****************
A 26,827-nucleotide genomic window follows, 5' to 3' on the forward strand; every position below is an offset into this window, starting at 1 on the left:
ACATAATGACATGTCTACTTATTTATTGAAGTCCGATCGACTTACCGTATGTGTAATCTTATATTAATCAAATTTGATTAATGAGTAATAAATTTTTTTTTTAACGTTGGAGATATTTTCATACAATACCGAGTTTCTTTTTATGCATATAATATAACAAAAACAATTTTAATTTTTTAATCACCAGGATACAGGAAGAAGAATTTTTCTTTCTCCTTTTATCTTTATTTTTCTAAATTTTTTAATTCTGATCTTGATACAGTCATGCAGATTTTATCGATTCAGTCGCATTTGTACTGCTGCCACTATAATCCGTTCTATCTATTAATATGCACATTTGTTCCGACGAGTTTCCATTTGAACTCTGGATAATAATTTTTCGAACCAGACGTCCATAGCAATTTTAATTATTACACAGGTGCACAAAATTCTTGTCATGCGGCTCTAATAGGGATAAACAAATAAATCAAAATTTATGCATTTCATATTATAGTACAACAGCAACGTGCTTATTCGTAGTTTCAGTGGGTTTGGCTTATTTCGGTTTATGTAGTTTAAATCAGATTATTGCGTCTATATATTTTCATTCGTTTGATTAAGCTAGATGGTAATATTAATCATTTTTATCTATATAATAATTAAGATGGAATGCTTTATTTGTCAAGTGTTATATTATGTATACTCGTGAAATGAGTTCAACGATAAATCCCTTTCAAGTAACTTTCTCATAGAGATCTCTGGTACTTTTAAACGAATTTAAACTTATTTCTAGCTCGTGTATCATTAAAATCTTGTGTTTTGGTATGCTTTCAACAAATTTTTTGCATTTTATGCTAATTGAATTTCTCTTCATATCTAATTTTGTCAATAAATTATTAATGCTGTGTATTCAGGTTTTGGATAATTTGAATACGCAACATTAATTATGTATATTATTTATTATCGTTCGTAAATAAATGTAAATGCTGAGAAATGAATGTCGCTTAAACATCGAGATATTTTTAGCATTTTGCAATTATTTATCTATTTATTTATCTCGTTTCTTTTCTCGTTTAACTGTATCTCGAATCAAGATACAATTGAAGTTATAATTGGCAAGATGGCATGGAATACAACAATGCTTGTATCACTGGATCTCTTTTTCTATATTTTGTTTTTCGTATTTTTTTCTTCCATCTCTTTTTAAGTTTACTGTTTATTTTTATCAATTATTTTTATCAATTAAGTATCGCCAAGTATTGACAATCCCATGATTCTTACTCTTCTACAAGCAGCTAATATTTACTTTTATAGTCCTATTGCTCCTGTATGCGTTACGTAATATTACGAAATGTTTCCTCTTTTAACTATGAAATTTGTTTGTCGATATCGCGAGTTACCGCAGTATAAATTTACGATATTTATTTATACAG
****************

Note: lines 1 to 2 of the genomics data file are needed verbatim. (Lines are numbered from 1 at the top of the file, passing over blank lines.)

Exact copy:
A 26,827-nucleotide genomic window follows, 5' to 3' on the forward strand; every position below is an offset into this window, starting at 1 on the left:
ACATAATGACATGTCTACTTATTTATTGAAGTCCGATCGACTTACCGTATGTGTAATCTTATATTAATCAAATTTGATTAATGAGTAATAAATTTTTTTTTTAACGTTGGAGATATTTTCATACAATACCGAGTTTCTTTTTATGCATATAATATAACAAAAACAATTTTAATTTTTTAATCACCAGGATACAGGAAGAAGAATTTTTCTTTCTCCTTTTATCTTTATTTTTCTAAATTTTTTAATTCTGATCTTGATACAGTCATGCAGATTTTATCGATTCAGTCGCATTTGTACTGCTGCCACTATAATCCGTTCTATCTATTAATATGCACATTTGTTCCGACGAGTTTCCATTTGAACTCTGGATAATAATTTTTCGAACCAGACGTCCATAGCAATTTTAATTATTACACAGGTGCACAAAATTCTTGTCATGCGGCTCTAATAGGGATAAACAAATAAATCAAAATTTATGCATTTCATATTATAGTACAACAGCAACGTGCTTATTCGTAGTTTCAGTGGGTTTGGCTTATTTCGGTTTATGTAGTTTAAATCAGATTATTGCGTCTATATATTTTCATTCGTTTGATTAAGCTAGATGGTAATATTAATCATTTTTATCTATATAATAATTAAGATGGAATGCTTTATTTGTCAAGTGTTATATTATGTATACTCGTGAAATGAGTTCAACGATAAATCCCTTTCAAGTAACTTTCTCATAGAGATCTCTGGTACTTTTAAACGAATTTAAACTTATTTCTAGCTCGTGTATCATTAAAATCTTGTGTTTTGGTATGCTTTCAACAAATTTTTTGCATTTTATGCTAATTGAATTTCTCTTCATATCTAATTTTGTCAATAAATTATTAATGCTGTGTATTCAGGTTTTGGATAATTTGAATACGCAACATTAATTATGTATATTATTTATTATCGTTCGTAAATAAATGTAAATGCTGAGAAATGAATGTCGCTTAAACATCGAGATATTTTTAGCATTTTGCAATTATTTATCTATTTATTTATCTCGTTTCTTTTCTCGTTTAACTGTATCTCGAATCAAGATACAATTGAAGTTATAATTGGCAAGATGGCATGGAATACAACAATGCTTGTATCACTGGATCTCTTTTTCTATATTTTGTTTTTCGTATTTTTTTCTTCCATCTCTTTTTAAGTTTACTGTTTATTTTTATCAATTATTTTTATCAATTAAGTATCGCCAAGTATTGACAATCCCATGATTCTTACTCTTCTACAAGCAGCTAATATTTACTTTTATAGTCCTATTGCTCCTGTATGCGTTACGTAATATTACGAAATGTTTCCTCTTTTAACTATGAAATTTGTTTGTCGATATCGCGAGTTACCGCAGTATAAATTTACGATATTTATTTATACAG